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THE EAGLE AND THE MAGPIE. Jean de La Fontaine

The Eagle, queen of the broad sky,
Met, one day, in a field, the Pie—
In mind and language different,
In plumage, and in every bent.
Chance brought them into a by way:
The Magpie was afraid to stay.
The Eagle, having dined but lately,
Assured her calmly and sedately.
"Come, let′s be social," said the Eagle, then;
"And if the lord of gods and men
Sometimes is weary of the king
Who rules the universe, the thing
Is clear, that ennui may e′en vex
One who serves Jove. Amuse me!—come,
And chatter as you do at home;
It is not me you will perplex."
The Pie began at once to gabble
On this and that, on lords and rabble;
Just like the man in Horace—just,
Good, bad, indifferent, all on trust;
Talking incessant, and still worse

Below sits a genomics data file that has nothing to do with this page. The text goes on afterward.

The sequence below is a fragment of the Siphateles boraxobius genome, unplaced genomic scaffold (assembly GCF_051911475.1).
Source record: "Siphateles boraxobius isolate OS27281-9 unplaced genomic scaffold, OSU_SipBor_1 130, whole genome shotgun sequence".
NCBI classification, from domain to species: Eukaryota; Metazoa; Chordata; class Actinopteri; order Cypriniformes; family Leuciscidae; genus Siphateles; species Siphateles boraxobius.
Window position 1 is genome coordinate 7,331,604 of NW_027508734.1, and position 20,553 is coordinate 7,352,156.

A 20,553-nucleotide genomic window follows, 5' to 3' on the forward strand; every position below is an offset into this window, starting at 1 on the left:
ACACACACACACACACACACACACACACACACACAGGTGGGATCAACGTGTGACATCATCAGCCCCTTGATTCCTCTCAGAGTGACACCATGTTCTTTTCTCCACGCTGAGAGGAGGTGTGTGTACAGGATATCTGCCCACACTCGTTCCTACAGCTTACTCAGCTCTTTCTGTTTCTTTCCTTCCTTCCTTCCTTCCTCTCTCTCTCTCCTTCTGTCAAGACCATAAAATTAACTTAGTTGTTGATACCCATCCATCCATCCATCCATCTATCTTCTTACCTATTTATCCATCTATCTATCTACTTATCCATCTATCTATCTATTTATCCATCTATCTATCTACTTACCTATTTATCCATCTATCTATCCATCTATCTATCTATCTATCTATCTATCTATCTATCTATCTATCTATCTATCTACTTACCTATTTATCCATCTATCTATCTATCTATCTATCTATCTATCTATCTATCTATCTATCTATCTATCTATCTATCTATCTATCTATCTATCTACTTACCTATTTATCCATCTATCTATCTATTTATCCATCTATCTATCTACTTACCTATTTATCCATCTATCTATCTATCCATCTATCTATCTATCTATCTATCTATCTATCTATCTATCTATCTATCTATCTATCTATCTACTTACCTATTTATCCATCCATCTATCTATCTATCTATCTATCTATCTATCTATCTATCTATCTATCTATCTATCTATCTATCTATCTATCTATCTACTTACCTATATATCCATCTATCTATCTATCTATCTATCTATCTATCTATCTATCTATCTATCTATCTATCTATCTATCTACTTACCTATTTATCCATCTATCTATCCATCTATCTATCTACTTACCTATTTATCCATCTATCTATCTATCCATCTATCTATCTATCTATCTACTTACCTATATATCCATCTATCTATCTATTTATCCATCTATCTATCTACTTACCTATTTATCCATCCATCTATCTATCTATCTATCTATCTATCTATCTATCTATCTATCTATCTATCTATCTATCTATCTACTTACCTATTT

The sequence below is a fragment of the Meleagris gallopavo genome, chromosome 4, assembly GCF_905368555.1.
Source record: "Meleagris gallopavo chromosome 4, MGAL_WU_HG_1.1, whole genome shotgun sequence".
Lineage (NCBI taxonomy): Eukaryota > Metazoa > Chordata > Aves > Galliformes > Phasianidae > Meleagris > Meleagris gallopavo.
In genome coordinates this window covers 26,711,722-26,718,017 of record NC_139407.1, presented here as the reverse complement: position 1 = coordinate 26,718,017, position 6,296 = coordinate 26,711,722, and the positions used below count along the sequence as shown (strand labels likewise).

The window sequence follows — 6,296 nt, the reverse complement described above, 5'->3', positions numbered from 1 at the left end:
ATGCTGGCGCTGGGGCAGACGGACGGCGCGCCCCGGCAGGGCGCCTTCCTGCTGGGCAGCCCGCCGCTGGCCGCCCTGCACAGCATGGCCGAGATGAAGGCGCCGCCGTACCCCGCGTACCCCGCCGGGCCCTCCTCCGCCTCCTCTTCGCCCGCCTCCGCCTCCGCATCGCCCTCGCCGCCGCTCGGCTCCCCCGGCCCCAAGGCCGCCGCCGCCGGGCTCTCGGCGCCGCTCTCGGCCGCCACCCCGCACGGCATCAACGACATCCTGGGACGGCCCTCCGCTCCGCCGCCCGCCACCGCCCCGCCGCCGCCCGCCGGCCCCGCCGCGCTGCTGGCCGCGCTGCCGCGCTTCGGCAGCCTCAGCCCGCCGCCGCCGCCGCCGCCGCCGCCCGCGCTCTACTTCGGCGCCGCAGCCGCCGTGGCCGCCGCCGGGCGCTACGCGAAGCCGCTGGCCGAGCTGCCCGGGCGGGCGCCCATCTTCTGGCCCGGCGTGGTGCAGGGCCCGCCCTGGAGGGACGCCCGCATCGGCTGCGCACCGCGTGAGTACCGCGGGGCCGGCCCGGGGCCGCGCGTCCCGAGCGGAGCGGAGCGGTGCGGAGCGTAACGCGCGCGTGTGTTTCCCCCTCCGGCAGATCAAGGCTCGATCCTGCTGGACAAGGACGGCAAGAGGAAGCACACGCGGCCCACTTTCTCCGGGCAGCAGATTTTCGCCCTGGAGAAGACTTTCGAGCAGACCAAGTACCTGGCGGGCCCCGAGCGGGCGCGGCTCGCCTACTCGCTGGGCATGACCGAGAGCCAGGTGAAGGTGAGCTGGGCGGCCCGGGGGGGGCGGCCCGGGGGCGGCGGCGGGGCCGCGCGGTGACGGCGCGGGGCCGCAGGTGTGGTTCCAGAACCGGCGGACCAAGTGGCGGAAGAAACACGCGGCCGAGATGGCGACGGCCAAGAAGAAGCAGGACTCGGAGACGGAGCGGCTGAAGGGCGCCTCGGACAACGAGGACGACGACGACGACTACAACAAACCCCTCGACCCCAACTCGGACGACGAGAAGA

Than the poor fool in the famed verse.
She offers, if it please his grace,
To skip about, and watch each place
He wishes. Jove knows that the Pie
Was well constructed for a spy.
The eagle answers, angrily,
"Don′t leave your home, my tattling friend.
Adieu! I have no wish to send
A gossip to corrupt my court,
And spread each lying, false report:
I hate a gossip." Quite content,
Maggy cared little where she went.
To dwell among the gods or kings
Is not the pleasantest of things;
That honour has its pangs also.
Detractors, spies, and many a foe,
Gracious and bland enough in face,
But false in heart, infest each place,
And make you odious. In courts wear
Coats of two colours, or take care.

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